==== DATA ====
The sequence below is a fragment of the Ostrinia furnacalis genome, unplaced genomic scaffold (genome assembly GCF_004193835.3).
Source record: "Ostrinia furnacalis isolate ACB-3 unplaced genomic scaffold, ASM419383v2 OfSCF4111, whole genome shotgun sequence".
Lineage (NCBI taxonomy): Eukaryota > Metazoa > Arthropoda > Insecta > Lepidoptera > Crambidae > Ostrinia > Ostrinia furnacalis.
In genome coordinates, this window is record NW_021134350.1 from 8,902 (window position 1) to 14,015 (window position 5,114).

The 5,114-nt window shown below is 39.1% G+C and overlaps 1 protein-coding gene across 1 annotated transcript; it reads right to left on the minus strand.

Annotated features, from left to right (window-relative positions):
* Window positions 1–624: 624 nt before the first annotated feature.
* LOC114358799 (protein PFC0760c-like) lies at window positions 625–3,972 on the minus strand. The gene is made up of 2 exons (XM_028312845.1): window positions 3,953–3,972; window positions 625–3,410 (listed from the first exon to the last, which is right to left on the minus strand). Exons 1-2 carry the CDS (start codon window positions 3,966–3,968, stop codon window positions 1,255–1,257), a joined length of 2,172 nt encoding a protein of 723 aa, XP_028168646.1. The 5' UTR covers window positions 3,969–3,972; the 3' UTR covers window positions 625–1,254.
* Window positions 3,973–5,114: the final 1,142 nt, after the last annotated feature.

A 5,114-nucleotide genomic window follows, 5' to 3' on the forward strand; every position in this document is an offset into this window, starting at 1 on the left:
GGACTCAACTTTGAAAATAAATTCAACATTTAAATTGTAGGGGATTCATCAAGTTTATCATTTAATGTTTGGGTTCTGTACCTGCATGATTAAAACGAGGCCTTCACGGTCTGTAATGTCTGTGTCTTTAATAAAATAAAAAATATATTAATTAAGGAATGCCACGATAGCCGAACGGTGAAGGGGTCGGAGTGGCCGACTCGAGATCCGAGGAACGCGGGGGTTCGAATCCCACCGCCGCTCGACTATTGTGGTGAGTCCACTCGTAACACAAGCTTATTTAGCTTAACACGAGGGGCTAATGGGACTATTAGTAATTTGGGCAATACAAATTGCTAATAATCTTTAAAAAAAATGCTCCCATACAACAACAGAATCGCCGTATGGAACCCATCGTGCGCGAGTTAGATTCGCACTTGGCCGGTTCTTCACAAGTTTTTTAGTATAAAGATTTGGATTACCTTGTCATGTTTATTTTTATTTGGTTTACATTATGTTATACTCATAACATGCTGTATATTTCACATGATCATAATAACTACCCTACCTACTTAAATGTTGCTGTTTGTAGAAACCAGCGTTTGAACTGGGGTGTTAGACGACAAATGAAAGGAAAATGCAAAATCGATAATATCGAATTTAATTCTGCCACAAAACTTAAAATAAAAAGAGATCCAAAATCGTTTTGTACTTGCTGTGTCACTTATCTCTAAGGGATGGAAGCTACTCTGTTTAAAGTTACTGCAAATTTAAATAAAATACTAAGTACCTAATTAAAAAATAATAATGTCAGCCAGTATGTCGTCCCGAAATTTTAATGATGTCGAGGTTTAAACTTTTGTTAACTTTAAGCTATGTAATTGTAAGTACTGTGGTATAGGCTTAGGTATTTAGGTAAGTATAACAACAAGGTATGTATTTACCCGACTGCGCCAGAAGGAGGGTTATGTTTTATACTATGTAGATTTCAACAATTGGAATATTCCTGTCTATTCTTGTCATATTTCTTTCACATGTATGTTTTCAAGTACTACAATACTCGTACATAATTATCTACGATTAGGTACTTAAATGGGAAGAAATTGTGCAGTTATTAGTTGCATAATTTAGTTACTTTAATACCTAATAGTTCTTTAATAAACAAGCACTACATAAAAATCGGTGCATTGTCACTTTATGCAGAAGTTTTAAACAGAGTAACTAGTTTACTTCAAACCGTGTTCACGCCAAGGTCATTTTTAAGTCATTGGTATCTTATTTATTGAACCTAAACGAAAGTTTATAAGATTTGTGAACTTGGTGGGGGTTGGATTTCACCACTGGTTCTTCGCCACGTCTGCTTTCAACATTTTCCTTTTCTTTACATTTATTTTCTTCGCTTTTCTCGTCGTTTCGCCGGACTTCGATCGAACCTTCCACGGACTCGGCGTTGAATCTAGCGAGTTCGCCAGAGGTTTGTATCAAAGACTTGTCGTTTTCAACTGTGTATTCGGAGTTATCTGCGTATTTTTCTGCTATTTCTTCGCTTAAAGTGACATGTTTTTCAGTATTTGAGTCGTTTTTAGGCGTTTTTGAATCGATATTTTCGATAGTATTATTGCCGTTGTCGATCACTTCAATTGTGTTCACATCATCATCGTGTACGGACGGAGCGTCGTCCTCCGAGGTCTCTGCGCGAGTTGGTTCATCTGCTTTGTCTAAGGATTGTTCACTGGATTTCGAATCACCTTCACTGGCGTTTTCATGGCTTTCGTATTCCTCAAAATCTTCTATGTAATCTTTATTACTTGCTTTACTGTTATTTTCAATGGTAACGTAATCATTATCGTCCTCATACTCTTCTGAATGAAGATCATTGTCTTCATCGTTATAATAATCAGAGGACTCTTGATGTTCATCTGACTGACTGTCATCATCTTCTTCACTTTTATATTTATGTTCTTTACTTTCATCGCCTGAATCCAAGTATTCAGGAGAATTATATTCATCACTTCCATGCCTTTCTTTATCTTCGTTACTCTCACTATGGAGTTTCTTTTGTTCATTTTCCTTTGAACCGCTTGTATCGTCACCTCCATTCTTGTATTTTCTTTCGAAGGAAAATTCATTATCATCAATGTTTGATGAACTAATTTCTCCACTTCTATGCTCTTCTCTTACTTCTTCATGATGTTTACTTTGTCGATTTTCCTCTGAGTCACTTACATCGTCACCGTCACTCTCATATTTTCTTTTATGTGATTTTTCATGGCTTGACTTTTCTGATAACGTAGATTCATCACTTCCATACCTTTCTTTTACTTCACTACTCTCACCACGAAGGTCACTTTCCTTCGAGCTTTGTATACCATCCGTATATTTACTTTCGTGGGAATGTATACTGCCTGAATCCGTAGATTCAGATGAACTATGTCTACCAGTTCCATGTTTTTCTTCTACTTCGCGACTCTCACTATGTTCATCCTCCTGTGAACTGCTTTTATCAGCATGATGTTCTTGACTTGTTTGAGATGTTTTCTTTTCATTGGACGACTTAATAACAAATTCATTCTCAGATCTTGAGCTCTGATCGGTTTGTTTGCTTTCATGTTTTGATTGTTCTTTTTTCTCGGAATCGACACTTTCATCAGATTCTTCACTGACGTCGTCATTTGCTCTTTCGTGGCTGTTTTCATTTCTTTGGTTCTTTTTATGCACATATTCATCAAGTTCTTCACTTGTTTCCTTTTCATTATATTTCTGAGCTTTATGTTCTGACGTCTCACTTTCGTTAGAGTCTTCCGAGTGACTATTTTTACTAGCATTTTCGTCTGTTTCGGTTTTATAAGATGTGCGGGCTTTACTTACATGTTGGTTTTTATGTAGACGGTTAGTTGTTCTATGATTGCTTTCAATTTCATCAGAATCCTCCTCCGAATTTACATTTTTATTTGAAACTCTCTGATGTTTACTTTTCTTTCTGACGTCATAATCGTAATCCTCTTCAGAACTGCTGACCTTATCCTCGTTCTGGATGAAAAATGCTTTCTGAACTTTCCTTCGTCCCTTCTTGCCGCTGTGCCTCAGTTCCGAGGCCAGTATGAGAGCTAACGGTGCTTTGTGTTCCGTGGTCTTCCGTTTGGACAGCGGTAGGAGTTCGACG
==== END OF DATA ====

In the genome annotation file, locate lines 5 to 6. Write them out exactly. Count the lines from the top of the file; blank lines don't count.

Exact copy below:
The 5,114-nt window shown below is 39.1% G+C and overlaps 1 protein-coding gene across 1 annotated transcript; it reads right to left on the minus strand.

Annotated features, from left to right (window-relative positions):